Many healthcare barriers lead to poor patient outcomes, including the lack of an accessible healthcare provider, health insurance, or transportation.8 The health care system is struggling to meet patients’ needs while dealing with a shortage of providers and other pressing public health concerns. In disadvantaged areas, point-of-care testing reduces patient burden, is accessible, and saves time.8
Nearly 90% of the US population lives within 5 miles of a community pharmacy, which makes the pharmacy accessible.9 The Public Preparedness and Emergency Preparedness Act authorized community pharmacies to provide COVID-19 at the point of care in addition to administering vaccines and prescribing treatments to eligible patients.8 Before that, pharmacists had a critical role in getting immunized against the 2019 measles outbreak, and before that, influenza A virus.10
In addition, patients reported being comfortable with the pharmacists. They visit pharmacies twice as often as they see prescribers because pharmacists communicate well to increase health literacy and patient understanding.8,9 Point-of-care tests provided by pharmacists shorten treatment time, and pharmacists can also recommend symptomatic relief for some conditions.11
Challenges of point-of-care testing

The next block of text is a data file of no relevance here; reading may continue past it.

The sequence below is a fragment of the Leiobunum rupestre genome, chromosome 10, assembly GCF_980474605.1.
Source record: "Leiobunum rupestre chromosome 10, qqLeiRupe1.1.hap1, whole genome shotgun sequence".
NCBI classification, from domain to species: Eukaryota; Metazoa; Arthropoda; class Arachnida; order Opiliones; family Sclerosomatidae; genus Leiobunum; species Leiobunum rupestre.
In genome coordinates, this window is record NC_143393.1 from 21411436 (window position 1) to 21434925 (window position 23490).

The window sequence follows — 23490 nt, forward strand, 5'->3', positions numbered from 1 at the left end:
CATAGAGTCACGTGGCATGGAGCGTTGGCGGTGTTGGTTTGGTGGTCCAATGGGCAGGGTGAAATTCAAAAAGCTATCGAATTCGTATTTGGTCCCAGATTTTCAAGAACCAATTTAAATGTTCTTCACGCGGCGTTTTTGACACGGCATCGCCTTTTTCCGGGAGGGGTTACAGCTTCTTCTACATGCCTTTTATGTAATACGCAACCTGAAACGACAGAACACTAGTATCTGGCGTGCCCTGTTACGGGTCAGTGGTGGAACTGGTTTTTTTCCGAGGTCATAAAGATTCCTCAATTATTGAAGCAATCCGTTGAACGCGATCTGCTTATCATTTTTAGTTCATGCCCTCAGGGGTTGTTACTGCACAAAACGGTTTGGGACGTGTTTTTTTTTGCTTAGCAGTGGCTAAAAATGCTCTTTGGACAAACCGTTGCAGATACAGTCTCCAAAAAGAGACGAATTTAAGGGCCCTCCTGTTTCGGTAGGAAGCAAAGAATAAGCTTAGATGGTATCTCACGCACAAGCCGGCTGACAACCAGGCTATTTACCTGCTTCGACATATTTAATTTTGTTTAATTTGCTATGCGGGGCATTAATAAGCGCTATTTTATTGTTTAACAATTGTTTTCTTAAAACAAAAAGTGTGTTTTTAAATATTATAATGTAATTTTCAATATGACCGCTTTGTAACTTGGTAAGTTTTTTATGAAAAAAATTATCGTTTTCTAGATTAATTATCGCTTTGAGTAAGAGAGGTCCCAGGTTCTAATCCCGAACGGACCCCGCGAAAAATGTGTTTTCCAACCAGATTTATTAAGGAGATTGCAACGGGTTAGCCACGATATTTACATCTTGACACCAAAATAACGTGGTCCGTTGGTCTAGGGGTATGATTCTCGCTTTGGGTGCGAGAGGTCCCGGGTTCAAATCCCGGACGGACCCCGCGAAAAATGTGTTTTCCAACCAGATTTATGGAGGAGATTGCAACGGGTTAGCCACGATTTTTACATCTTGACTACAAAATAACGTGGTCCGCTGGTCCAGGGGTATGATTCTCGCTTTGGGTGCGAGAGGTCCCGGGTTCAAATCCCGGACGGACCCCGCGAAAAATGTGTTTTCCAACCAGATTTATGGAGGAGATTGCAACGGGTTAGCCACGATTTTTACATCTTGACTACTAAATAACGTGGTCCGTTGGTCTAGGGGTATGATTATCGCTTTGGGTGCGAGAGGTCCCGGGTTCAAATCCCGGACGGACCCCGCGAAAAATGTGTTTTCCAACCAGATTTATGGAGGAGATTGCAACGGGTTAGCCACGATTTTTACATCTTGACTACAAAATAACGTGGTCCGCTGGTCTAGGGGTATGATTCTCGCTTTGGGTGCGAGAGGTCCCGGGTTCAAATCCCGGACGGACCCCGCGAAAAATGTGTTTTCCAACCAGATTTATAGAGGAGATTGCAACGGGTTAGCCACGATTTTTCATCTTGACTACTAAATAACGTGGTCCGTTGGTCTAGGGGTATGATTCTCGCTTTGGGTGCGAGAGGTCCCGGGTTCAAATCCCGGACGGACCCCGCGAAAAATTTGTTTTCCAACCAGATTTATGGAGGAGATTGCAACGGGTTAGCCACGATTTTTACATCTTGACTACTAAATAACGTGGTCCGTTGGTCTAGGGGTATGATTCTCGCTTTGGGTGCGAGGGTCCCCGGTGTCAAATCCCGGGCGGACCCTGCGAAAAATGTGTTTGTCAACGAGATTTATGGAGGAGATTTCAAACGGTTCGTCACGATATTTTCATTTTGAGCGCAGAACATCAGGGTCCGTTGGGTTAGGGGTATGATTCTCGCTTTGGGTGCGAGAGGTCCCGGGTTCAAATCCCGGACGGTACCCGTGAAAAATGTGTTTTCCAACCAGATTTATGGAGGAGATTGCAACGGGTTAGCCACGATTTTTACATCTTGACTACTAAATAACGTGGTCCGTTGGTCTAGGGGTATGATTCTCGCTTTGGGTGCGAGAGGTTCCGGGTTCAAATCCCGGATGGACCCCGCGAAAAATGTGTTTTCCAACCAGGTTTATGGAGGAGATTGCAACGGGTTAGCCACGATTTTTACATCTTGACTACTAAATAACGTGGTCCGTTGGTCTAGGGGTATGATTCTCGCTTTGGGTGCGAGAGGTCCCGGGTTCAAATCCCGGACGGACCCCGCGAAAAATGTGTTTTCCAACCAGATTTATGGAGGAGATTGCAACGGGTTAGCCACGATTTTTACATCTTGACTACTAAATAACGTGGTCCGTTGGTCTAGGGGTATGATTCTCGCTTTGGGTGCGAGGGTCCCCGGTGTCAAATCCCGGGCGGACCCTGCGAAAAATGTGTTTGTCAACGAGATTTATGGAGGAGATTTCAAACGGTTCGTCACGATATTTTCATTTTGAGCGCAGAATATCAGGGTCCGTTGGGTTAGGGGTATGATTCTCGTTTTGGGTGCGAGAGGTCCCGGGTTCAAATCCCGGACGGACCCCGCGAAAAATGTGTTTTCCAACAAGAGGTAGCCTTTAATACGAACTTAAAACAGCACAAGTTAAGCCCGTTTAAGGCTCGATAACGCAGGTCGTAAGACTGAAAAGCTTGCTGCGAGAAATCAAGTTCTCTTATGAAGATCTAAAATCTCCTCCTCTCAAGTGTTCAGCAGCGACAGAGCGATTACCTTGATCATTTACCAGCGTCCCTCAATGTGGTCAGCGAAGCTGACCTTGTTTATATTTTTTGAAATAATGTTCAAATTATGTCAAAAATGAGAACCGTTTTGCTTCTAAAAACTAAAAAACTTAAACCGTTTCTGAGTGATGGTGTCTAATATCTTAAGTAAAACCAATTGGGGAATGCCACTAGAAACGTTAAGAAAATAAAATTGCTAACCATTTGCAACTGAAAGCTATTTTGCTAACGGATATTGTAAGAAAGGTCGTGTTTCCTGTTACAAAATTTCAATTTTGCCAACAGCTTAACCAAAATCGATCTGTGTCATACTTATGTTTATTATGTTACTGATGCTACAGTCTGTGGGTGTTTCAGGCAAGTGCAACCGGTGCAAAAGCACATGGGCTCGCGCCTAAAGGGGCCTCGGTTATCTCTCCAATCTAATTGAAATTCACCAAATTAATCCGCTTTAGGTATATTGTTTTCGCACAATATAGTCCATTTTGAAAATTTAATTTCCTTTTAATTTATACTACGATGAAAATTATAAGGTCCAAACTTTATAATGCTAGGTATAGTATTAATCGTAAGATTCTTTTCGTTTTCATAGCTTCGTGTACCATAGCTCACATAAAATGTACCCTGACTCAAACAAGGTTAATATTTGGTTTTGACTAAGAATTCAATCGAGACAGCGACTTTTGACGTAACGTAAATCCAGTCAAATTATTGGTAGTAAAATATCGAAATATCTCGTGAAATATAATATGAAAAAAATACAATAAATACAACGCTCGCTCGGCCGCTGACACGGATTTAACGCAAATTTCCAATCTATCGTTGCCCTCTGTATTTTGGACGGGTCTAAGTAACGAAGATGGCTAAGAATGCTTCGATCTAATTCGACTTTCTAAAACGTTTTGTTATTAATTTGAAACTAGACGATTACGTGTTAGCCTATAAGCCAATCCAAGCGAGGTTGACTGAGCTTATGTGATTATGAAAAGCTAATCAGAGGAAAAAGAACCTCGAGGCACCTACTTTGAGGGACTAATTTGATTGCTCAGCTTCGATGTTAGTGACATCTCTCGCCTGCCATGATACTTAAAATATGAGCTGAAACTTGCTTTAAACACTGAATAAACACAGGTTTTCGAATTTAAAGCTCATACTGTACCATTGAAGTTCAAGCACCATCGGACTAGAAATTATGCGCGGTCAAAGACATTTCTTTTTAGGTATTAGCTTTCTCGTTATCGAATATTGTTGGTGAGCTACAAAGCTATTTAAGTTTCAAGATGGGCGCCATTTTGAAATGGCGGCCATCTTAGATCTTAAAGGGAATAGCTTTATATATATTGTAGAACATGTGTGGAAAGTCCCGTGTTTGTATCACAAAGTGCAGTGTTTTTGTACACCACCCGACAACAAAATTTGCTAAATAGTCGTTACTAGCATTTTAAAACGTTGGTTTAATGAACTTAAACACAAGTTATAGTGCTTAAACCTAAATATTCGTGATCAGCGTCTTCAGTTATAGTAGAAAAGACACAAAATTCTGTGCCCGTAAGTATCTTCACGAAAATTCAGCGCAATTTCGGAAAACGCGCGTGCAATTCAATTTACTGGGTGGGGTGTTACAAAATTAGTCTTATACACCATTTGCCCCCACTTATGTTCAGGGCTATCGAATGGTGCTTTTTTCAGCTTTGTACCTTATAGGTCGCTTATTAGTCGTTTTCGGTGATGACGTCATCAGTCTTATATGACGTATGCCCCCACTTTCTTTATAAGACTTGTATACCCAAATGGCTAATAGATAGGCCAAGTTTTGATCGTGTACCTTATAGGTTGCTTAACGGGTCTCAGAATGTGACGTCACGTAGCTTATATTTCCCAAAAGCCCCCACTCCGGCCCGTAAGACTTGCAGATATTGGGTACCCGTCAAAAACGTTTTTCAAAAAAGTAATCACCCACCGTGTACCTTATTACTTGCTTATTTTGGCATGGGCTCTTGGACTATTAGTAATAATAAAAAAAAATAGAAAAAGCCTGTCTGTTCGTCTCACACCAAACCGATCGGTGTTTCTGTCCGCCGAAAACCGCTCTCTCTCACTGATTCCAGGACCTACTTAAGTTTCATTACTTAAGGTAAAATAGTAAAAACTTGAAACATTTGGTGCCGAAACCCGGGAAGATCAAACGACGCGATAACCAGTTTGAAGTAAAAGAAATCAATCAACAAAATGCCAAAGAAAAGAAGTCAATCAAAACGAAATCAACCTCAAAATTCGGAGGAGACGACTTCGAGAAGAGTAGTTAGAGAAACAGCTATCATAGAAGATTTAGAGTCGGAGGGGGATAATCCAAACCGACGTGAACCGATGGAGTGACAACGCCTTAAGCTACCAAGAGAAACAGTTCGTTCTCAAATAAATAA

Integrating point-of-care testing presents obstacles. Pharmacies and retail locations that want to offer point-of-care point-of-care need to apply for a waiver of Clinical Laboratory Improvement Amendments, and policies and procedures are needed for staff training, especially if pharmacists work alongside providers.11 In addition, other healthcare providers may be reluctant, often due to a lack of awareness or confidence in the pharmacy service.12
Depending on the type of point-of-care tests used, the validity of the result may be a concern.
Sensitivity and specificity may be an issue because the general point-of-care test is less reliable than laboratory tests.12 However, US standards require an accuracy and reliability rate of 85% for marketable point-of-care tests,12 So it is much better than not taking the test at all.
Another major challenge is the lack of a provider center for pharmacists – who may not be directly compensated for providing point-of-care testing services.4 Finally, the documentation of pharmacist-led point-of-care testing in electronic medical records and the general public health system may cause an operational problem.
Point-of-care and rapid tests are critical to chronic disease management and early intervention and emergency situations.12 A rapid test result can increase more timely decisions about treatment, reduce risks associated with infectious diseases, and lead to a decrease in the number of host cases overall.11 Expanding the practice of pharmacists could help reduce the burden on PCPs, especially given the national shortages expected to affect the United States in the next decade.4